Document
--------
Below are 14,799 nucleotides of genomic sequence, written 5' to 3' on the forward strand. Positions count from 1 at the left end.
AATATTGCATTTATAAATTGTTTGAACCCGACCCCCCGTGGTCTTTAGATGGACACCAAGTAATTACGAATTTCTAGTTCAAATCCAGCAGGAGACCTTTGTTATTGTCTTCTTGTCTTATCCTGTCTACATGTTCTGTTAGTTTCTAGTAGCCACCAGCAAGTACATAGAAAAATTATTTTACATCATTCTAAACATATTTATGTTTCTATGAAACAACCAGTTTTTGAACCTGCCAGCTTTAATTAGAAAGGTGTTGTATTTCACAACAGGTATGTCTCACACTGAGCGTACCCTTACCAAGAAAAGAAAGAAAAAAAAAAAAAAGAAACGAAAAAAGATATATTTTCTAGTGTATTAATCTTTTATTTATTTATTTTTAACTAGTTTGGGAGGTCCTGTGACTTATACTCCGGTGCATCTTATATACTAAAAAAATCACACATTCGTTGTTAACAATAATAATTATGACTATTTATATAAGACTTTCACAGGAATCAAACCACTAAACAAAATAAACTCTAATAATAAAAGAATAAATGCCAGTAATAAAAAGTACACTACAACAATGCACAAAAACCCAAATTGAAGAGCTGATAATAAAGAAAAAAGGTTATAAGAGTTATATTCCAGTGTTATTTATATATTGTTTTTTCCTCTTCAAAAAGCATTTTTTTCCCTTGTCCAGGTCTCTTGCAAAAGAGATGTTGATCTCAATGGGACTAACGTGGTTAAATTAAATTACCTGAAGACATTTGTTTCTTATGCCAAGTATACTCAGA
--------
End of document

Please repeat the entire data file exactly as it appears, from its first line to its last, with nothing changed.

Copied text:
Below are 14,799 nucleotides of genomic sequence, written 5' to 3' on the forward strand. Positions count from 1 at the left end.
AATATTGCATTTATAAATTGTTTGAACCCGACCCCCCGTGGTCTTTAGATGGACACCAAGTAATTACGAATTTCTAGTTCAAATCCAGCAGGAGACCTTTGTTATTGTCTTCTTGTCTTATCCTGTCTACATGTTCTGTTAGTTTCTAGTAGCCACCAGCAAGTACATAGAAAAATTATTTTACATCATTCTAAACATATTTATGTTTCTATGAAACAACCAGTTTTTGAACCTGCCAGCTTTAATTAGAAAGGTGTTGTATTTCACAACAGGTATGTCTCACACTGAGCGTACCCTTACCAAGAAAAGAAAGAAAAAAAAAAAAAAGAAACGAAAAAAGATATATTTTCTAGTGTATTAATCTTTTATTTATTTATTTTTAACTAGTTTGGGAGGTCCTGTGACTTATACTCCGGTGCATCTTATATACTAAAAAAATCACACATTCGTTGTTAACAATAATAATTATGACTATTTATATAAGACTTTCACAGGAATCAAACCACTAAACAAAATAAACTCTAATAATAAAAGAATAAATGCCAGTAATAAAAAGTACACTACAACAATGCACAAAAACCCAAATTGAAGAGCTGATAATAAAGAAAAAAGGTTATAAGAGTTATATTCCAGTGTTATTTATATATTGTTTTTTCCTCTTCAAAAAGCATTTTTTTCCCTTGTCCAGGTCTCTTGCAAAAGAGATGTTGATCTCAATGGGACTAACGTGGTTAAATTAAATTACCTGAAGACATTTGTTTCTTATGCCAAGTATACTCAGA